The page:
As the current beneficiary of the trust, you are entitled (in most states) to a copy of the trust agreement. This may not be true if you are merely a contingent beneficiary (i.e. you are only entitled to distributions from the trust after the occurrence of some event, such as the death of a current beneficiary).
First, you can request a copy from the grantor, if the grantor is still alive. The grantor is the person who established the trust. Second, you can request a copy from the current trustee.
The letter should establish the fact that you are a current beneficiary of the trust, and specifically request a copy of the trust agreement, along with any amendments.
In many states you will also be be entitled to an accounting, or a detailed set of financial statements detailing the holdings of the trust, and how trust funds are being distributed and spent.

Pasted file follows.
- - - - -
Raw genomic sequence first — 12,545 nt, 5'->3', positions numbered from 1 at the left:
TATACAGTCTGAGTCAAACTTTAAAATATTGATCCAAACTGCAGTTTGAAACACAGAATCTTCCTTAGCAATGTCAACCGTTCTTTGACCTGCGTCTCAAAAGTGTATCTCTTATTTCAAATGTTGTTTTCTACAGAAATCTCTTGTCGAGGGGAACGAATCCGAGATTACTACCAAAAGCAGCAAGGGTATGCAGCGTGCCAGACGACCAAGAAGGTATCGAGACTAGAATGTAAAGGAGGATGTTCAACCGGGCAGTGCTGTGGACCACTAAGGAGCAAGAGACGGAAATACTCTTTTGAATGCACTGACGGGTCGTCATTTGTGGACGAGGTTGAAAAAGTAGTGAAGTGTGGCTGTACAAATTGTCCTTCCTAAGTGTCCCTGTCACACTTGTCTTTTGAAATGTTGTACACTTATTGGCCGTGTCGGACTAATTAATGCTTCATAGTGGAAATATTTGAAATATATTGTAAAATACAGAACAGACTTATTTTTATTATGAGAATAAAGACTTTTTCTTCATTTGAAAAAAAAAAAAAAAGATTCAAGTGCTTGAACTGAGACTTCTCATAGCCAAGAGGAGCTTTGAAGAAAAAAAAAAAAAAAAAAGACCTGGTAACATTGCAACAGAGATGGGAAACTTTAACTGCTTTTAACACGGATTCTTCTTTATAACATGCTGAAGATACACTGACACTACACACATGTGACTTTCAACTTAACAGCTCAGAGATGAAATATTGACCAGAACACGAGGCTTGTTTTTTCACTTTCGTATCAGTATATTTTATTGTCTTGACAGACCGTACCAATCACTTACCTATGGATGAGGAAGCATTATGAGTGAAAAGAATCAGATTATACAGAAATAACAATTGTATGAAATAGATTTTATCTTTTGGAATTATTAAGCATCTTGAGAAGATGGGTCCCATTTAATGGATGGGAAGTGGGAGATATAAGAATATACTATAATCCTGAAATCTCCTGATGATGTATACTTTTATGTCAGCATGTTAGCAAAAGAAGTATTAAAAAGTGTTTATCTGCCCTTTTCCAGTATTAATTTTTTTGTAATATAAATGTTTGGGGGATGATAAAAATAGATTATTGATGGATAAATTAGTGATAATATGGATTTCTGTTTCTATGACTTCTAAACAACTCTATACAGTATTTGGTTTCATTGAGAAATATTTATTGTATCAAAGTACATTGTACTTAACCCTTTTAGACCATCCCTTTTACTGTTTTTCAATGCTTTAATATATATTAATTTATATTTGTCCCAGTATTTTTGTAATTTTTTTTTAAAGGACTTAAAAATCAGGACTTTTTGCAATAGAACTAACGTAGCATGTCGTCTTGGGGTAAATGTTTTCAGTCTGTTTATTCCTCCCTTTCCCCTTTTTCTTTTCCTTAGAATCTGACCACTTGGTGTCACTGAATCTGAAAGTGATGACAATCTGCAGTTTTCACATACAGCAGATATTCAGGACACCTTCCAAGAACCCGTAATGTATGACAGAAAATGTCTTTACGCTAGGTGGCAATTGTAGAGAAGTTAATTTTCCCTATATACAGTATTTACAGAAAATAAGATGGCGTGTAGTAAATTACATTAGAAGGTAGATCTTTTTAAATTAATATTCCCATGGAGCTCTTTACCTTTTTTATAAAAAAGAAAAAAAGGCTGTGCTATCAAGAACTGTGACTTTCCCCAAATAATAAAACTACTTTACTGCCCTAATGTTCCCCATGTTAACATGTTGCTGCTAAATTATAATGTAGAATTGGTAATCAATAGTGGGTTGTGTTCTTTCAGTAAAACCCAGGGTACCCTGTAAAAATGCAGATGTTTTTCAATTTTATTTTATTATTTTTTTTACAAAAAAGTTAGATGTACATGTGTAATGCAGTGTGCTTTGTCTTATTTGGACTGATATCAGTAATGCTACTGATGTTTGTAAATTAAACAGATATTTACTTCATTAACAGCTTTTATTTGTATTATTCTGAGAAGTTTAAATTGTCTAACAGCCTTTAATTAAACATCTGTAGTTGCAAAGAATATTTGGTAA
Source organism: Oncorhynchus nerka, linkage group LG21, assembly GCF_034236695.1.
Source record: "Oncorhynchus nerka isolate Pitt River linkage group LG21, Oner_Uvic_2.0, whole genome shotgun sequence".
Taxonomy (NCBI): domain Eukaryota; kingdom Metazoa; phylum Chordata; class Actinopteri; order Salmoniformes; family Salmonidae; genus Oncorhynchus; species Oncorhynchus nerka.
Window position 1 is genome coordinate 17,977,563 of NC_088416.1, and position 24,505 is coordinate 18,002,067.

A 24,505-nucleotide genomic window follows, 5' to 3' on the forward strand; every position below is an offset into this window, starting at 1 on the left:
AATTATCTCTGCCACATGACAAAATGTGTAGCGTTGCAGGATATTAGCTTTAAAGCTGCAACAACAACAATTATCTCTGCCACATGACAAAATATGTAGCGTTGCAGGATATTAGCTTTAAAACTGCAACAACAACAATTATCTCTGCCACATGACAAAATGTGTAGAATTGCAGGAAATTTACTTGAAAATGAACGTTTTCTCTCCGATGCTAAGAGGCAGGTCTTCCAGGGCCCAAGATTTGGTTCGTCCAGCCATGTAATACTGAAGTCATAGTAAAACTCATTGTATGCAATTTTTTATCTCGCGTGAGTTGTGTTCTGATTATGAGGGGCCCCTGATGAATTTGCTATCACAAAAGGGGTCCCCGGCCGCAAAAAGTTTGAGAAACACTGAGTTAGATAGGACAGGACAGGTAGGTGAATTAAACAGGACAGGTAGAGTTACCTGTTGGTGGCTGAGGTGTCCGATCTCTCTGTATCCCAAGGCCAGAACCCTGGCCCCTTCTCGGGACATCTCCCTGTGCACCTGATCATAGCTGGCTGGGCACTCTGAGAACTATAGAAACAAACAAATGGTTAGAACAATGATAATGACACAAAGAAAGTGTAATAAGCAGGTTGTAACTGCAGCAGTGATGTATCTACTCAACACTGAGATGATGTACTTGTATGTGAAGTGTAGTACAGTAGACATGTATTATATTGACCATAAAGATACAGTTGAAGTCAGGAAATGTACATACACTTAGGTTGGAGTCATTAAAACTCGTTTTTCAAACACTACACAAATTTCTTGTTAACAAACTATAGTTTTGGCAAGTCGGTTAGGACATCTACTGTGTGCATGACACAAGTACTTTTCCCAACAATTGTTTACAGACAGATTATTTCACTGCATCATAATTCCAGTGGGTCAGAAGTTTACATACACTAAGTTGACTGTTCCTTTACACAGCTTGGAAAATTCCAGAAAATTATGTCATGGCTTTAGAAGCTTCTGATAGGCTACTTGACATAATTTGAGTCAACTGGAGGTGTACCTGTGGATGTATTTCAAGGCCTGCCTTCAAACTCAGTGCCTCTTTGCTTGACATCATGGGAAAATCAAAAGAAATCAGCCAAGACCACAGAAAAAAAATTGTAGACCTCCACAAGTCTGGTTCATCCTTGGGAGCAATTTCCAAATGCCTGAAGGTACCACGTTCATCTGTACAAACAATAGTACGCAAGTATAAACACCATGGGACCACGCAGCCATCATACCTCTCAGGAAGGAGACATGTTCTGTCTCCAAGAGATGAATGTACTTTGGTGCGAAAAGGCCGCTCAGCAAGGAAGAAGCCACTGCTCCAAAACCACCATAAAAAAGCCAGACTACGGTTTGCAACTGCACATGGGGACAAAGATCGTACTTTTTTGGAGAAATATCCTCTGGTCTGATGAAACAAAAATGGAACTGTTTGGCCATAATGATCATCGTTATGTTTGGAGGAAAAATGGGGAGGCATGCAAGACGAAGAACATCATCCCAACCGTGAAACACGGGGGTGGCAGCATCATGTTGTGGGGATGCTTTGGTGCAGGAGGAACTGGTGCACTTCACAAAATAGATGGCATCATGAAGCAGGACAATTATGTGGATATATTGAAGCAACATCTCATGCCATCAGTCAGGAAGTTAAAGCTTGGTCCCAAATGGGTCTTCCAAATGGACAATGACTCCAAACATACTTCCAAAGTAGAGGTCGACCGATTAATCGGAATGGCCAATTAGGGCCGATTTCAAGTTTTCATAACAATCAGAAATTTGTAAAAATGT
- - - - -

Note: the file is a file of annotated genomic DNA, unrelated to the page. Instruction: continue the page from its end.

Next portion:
If the trustee is unwilling to provide the requested information to you, you may need to speak with an attorney who can give you more specific advice regarding the law in your state.
You must determine whether you are a beneficiary or a contingent beneficiary. If you are a beneficiary, you are entitled to a copy of the trust and an accounting of the estate. If however, you are a contingent beneficiary, you are not necessarily entitled to anything because your inheritance will not vest until the contingency is met. You can also contact the "settlor" of the trust, who is the individual that created the trust. If you are a beneficiary, you may also contact the trustee and request a copy of the trust. If all else fails, contact an estate attorney and he/she will be able to assist you.